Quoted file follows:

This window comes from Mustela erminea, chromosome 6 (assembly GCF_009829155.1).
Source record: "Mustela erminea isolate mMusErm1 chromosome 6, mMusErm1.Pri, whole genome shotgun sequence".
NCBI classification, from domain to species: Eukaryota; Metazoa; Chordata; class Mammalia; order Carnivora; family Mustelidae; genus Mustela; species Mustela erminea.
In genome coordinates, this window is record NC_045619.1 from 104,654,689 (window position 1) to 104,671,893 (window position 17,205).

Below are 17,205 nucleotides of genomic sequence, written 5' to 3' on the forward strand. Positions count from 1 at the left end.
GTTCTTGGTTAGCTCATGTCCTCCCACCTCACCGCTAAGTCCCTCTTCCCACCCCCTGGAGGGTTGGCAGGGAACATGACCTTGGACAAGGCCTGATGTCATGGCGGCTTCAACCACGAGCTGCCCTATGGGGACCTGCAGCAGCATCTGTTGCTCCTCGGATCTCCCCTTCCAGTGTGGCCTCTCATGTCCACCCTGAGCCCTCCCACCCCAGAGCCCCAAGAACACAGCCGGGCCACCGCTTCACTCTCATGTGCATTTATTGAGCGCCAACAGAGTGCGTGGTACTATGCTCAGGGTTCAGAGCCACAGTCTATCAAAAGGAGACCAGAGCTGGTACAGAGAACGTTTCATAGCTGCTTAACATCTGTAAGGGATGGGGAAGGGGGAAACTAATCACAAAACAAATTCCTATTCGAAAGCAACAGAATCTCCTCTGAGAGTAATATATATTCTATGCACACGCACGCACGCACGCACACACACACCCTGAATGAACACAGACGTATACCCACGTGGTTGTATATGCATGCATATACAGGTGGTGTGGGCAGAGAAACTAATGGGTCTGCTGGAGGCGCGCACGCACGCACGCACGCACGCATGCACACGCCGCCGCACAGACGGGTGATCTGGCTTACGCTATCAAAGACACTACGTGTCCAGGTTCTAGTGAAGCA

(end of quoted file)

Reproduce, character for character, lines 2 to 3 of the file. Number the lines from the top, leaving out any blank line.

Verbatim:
Source record: "Mustela erminea isolate mMusErm1 chromosome 6, mMusErm1.Pri, whole genome shotgun sequence".
NCBI classification, from domain to species: Eukaryota; Metazoa; Chordata; class Mammalia; order Carnivora; family Mustelidae; genus Mustela; species Mustela erminea.